Hip Hop summit promotes positive side of rap music
Eighteen-year-old Natanaelle Orisma emigrated from Haiti with her parents in 1992, and now lives in Dorchester. She says she hasn’t experienced the violence occurring in some inner city neighborhoods, but she’s not blind to it either.
“The recent events have forced us to open our eyes,” said Orisma. “I don’t live where the violence readily takes place, but I know people in that situation and read about it in the papers.”
The recent Boston Latin School graduate will be attending Boston College in the fall and wants to be a humanitarian of some sort. Right now she has no idea how that’s going to work out, but she’s “willing to get [her] hands dirty.”
Orisma was one of several teens volunteering her time at Mayor Thomas M. Menino’s Hip Hop Reconstruction Conference last weekend. She came on behalf of the John William Ward Fellowship Program, a program that allows students who have completed their junior or senior year at Boston Latin to work for a summer in the office of an elected or appointed public servant in state government, municipal government, the judicial system or the media.
Nearly 400 people, mostly teens, attended the conference, which brought together Boston’s hip-hop community to promote peace and the positive aspects of hip-hop culture. Menino was introduced as “T. Mizzie” by conference organizers.
“Hip-hop is a powerful part of youth culture today and I want to ensure that the movement’s positive, peace-promoting voices are heard by the Boston community,” Menino said.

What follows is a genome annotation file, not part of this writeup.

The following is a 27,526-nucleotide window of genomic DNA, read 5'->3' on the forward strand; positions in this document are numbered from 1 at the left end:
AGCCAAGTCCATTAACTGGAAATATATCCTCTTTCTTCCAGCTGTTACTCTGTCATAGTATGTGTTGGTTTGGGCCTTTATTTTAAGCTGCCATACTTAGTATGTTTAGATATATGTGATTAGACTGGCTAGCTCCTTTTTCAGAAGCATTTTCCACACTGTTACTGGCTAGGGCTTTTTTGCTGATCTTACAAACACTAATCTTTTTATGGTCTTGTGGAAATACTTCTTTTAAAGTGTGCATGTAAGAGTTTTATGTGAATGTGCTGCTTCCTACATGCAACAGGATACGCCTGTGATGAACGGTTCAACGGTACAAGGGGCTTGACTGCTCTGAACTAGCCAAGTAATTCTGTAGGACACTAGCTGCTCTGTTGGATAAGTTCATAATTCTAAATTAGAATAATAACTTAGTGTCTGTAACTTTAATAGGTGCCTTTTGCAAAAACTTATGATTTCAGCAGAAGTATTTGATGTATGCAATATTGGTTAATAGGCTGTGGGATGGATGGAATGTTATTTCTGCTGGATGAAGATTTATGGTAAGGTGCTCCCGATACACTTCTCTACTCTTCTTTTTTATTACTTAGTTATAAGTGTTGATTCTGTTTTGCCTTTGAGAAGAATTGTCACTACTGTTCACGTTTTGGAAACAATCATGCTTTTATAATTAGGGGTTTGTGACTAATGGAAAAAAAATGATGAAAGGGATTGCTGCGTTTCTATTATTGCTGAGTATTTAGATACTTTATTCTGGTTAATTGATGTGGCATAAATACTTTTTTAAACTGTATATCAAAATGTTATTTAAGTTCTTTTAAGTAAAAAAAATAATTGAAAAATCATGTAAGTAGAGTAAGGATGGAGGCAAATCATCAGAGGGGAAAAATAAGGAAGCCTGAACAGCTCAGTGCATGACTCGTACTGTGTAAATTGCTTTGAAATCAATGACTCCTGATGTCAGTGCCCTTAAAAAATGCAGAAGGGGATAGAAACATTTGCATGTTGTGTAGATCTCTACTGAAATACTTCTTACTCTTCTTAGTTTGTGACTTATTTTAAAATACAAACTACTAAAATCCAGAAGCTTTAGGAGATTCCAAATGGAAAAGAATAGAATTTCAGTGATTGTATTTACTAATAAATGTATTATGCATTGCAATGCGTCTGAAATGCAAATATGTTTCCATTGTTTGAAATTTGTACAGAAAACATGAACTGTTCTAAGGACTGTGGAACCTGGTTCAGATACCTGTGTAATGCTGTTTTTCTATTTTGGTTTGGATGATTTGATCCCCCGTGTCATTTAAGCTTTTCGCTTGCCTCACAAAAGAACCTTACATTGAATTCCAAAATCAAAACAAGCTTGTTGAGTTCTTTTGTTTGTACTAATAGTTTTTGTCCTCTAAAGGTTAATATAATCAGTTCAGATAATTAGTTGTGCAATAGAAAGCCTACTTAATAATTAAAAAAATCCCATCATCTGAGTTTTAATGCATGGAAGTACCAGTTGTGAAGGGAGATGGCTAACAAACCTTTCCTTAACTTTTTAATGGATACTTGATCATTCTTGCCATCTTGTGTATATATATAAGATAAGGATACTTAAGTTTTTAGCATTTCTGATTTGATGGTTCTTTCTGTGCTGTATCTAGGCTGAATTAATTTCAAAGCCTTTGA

Damante Burrell of Dorchester came to the conference for himself and was pleased to be in an environment where hip-hop was viewed in a positive light.
Mindful of the conference’s peace objective, Burrell said he sees negativity in his neighborhood all the time.
“I’ve seen drug dealers, prostitutes, crack heads — name it and I’ve probably seen it,” he said.
By the time he was 13 years old, Burrell said he had friends that were shot or killed. “I’ve seen what’s out there,” he said. “And I don’t want to be in that position. I even try to influence my friends to stay focused.”
The conference featured performances by a variety of national and local acts including CL Smooth, Nice-N-Smooth, Ed O.G. and others. It also featured classes on a variety of hip-hop themes, such as breakdancing and MC-ing, as well as workshops on violence prevention, lifestyles and the meanings of rap lyrics.
Teens were able to participate in discussions and listen to social activists, journalists, lyricists, actors/actresses, teachers and students and their opinions on violence, education, social growth and personal development.